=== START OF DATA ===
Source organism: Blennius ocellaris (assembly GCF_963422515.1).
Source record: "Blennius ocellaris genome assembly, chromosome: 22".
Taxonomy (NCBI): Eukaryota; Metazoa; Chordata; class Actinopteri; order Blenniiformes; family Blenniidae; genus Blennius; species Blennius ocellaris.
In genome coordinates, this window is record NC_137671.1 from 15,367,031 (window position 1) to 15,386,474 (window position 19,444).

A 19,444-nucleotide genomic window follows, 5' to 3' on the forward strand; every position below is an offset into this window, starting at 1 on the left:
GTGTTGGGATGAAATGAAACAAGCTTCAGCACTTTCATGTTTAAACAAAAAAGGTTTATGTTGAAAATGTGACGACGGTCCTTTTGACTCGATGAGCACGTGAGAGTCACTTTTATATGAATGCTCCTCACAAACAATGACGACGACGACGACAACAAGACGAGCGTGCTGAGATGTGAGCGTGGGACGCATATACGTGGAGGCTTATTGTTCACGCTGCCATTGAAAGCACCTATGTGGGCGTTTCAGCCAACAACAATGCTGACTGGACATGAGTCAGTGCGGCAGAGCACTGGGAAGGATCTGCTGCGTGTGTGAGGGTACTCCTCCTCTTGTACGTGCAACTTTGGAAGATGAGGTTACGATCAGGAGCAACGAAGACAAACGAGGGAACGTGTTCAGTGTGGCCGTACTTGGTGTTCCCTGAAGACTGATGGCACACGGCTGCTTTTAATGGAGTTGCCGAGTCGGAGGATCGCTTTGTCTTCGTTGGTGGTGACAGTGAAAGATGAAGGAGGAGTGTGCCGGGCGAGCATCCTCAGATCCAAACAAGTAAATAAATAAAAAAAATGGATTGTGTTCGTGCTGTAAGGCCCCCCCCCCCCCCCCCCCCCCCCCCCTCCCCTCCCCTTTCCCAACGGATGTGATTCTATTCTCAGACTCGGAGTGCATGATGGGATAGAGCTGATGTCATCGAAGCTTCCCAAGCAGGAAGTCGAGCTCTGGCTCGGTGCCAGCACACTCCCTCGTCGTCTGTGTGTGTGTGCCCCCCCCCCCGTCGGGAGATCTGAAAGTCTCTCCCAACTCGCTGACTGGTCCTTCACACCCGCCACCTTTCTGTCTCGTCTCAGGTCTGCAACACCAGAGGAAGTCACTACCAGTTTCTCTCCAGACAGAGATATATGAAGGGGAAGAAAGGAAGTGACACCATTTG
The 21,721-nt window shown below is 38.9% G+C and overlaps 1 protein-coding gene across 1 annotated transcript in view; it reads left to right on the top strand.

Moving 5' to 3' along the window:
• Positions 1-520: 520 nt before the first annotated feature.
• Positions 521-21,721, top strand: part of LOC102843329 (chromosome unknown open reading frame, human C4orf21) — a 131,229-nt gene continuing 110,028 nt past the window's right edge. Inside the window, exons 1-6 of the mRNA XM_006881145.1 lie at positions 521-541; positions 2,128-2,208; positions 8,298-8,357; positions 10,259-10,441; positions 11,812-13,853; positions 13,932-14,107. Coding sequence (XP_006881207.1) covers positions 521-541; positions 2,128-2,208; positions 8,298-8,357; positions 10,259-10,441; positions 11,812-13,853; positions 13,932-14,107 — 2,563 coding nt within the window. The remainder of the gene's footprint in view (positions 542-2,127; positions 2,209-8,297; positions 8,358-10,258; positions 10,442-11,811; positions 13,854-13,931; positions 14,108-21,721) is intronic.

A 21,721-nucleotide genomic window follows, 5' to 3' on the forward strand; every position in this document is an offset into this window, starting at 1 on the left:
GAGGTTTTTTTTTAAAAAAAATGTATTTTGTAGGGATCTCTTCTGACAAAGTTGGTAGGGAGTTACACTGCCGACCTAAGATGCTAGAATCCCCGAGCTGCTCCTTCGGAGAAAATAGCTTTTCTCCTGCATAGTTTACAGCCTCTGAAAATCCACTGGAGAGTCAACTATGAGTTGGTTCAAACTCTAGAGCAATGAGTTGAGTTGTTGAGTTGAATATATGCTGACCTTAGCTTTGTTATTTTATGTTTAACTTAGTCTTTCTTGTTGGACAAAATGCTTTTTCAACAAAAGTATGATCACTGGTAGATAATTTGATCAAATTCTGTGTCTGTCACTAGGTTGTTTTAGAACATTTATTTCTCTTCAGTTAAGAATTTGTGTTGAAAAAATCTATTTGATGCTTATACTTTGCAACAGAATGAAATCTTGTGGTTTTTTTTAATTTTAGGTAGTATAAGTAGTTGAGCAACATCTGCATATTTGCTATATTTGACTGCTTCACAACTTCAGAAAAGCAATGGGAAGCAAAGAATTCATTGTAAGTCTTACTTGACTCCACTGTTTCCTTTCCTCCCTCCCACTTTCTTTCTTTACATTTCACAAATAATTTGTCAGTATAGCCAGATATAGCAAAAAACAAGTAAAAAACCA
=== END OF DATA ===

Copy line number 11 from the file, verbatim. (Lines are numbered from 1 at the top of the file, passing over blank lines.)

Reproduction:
A 21,721-nucleotide genomic window follows, 5' to 3' on the forward strand; every position in this document is an offset into this window, starting at 1 on the left: